“Utah’s tech sector is the state’s fastest growing industry while providing well-paying jobs that often encourage a healthy work-life balance,” the 28-page report said. “Utah’s easy access to the wilderness provides ample opportunities for year-round outdoor recreation and is therefore used as a recruiting tool to promote Utah as a place where a work-life balance is essential. accessible, pleasant and impressive. ”

The outdoor lifestyle that Utah’s landscapes make possible is one of the main reasons Utah has been the fastest growing state in the country. Cox noted that Utah is no longer in the top 10 for immigration, in large part due to a housing crisis.

“But we’re No. 1 in the country for people who don’t go, for people who stay,” Cox said. “We have the lowest percentage of emigration of any state in the country. It happens because people like it here. They love what we have and of course outdoor recreation and public lands are so important. “

Other high-tech states, like California and Colorado, are of course home to some of the most attractive coastal, desert, and mountainous landscapes in the country, but accessing these areas from the Bay Area or Denver can be frustrating.

With traffic jams clogging Utah’s favorite destinations on peak days, reaching ski areas or the Red Rock Desert from Salt Lake City is still relatively easy most of the time. There is always reason to fear for the future of the Utah outdoor experience when you have to wait eight hours to enter Bryce Canyon National Park or get stuck in traffic to reach the ski area. ‘Alta, said Owens, D-Millcreek, co-founder of Utah. Outdoor partners.

“The Utah Tourism Board used to put a billboard between Denver and Vail, and they told drivers, if you were in Utah, you would ski already,” Owens said. “We risk seeing other states put up a sign like this in our state. If you’re going up a Little Cottonwood Canyon on a powder day, you’re in trouble. You could be in traffic for a long time.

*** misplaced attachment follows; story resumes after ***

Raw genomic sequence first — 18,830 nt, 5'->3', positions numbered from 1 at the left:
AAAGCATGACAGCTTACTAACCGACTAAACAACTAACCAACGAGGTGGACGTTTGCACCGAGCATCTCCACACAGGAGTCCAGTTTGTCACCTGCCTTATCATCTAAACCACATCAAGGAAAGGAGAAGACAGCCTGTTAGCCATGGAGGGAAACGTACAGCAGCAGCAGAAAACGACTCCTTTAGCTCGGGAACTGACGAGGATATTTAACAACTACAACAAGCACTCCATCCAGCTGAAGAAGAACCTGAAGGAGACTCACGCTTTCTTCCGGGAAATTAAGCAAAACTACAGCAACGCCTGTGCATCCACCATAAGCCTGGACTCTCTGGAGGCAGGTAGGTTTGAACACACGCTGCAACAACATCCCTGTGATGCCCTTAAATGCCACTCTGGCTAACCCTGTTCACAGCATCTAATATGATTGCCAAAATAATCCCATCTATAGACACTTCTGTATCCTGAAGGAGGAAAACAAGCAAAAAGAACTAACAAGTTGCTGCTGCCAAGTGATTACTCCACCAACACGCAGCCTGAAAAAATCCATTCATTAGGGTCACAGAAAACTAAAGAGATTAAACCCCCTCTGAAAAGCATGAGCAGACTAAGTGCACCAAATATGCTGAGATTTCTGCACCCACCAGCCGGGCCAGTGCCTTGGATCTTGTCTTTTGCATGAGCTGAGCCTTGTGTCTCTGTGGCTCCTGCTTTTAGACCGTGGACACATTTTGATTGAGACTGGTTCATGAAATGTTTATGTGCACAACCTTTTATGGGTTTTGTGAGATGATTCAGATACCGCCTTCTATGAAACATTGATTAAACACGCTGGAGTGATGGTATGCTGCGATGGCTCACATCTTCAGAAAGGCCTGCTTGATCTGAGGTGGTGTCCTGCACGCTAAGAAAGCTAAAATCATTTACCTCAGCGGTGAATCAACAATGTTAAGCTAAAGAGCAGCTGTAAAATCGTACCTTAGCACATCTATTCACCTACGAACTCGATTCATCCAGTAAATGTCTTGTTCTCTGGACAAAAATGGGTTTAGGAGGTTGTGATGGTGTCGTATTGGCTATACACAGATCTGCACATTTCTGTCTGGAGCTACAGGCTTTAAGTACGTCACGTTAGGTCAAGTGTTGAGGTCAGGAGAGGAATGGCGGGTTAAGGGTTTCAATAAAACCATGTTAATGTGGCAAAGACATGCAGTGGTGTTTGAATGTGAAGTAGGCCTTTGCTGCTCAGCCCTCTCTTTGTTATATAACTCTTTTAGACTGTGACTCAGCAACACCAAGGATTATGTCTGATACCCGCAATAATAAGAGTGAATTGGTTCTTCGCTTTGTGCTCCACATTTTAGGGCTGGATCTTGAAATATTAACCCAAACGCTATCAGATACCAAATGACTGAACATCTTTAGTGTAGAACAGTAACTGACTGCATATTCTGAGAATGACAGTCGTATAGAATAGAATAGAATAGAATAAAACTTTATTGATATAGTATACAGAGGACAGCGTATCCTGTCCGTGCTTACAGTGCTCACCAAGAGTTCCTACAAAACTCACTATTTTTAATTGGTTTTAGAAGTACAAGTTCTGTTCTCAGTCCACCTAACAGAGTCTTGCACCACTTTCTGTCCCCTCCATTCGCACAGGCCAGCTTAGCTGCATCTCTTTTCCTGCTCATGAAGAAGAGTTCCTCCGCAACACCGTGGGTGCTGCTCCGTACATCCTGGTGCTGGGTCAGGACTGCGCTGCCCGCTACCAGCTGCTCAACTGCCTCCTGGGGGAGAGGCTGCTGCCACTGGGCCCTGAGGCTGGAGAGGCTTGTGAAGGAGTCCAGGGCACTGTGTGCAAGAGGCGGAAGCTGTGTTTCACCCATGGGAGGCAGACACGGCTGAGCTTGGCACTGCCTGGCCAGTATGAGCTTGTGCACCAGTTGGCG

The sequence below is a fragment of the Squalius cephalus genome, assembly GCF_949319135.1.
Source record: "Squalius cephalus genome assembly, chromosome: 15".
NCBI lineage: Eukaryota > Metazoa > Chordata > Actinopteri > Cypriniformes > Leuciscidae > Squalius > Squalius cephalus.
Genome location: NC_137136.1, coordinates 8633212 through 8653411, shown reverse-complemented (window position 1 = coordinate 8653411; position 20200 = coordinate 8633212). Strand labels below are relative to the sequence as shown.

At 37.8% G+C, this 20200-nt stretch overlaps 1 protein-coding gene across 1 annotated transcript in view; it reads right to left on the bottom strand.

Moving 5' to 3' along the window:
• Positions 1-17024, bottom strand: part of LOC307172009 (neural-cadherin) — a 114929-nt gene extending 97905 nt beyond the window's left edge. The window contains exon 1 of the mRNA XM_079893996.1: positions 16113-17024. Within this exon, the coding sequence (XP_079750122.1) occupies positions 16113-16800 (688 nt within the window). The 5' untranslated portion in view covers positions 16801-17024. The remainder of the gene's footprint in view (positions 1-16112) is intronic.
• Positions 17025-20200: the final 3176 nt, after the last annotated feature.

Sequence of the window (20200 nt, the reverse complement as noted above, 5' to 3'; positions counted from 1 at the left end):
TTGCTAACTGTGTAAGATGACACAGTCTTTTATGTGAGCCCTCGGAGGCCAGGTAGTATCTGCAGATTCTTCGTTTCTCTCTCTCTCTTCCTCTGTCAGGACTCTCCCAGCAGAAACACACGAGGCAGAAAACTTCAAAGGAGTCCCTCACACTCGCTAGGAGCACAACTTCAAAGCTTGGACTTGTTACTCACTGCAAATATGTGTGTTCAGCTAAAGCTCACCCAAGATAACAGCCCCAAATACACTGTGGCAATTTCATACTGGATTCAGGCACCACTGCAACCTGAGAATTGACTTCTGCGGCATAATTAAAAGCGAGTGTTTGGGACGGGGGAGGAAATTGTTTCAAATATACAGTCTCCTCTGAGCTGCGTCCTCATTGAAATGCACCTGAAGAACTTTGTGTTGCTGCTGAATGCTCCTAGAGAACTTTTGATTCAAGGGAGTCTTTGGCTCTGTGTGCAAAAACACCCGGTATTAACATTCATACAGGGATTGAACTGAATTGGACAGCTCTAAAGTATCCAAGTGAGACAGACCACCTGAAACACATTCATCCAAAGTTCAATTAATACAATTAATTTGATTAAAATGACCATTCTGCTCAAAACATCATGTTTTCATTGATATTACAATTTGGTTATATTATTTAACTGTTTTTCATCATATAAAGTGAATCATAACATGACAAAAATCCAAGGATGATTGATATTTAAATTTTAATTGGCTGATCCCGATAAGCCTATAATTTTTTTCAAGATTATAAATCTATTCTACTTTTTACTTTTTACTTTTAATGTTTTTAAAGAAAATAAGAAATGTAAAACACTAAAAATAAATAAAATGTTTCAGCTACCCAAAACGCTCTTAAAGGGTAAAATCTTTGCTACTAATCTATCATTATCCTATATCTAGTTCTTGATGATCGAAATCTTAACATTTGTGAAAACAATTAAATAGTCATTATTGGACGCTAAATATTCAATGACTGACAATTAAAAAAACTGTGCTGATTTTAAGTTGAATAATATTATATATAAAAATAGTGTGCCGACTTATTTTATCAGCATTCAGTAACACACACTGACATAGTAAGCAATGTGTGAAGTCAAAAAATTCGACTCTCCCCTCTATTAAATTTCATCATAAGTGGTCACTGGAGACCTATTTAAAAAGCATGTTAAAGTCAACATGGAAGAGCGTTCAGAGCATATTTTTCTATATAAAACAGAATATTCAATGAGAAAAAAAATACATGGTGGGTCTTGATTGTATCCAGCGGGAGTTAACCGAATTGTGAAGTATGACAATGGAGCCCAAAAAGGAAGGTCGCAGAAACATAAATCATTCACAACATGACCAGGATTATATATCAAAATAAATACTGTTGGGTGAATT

To remedy this impasse, the Utah Department of Transportation is currently considering whether to install a huge gondola or provide “improved” bus service by widening the road to the canyon.

Wilson, R-Kaysville, said the state needs to step up investment in outdoor opportunities, which he called “assets.” The Utah native described his feelings for the Utah outdoors as “nostalgic,” given the increasing pressure on his favorite places.

“It is incumbent on us, the leaders of the state, to protect and preserve these assets,” said Wilson, who confessed to mountain biking in Cedar City on family trips to the Utah Shakespeare Festival. (He also confessed to seeing and even enjoying the plays.)

No, Wilson will not be joining the Southern Utah Wilderness Alliance, the outspoken conservation group that often disagrees with state political leaders over protection designations on public lands. When speaking of protection and preservation, Wilson promotes the expansion of the “infrastructure” necessary for people to enjoy these landscapes sustainably.

“We have to have a plan,” Wilson said, “a strategy as a state to protect, preserve and create more leisure opportunities and assets – not for tourists although we like to have them here – but my take and my paradigm have been this is 100% on building and protecting these assets for the Utahns who live here, so we have a place to play and recreate.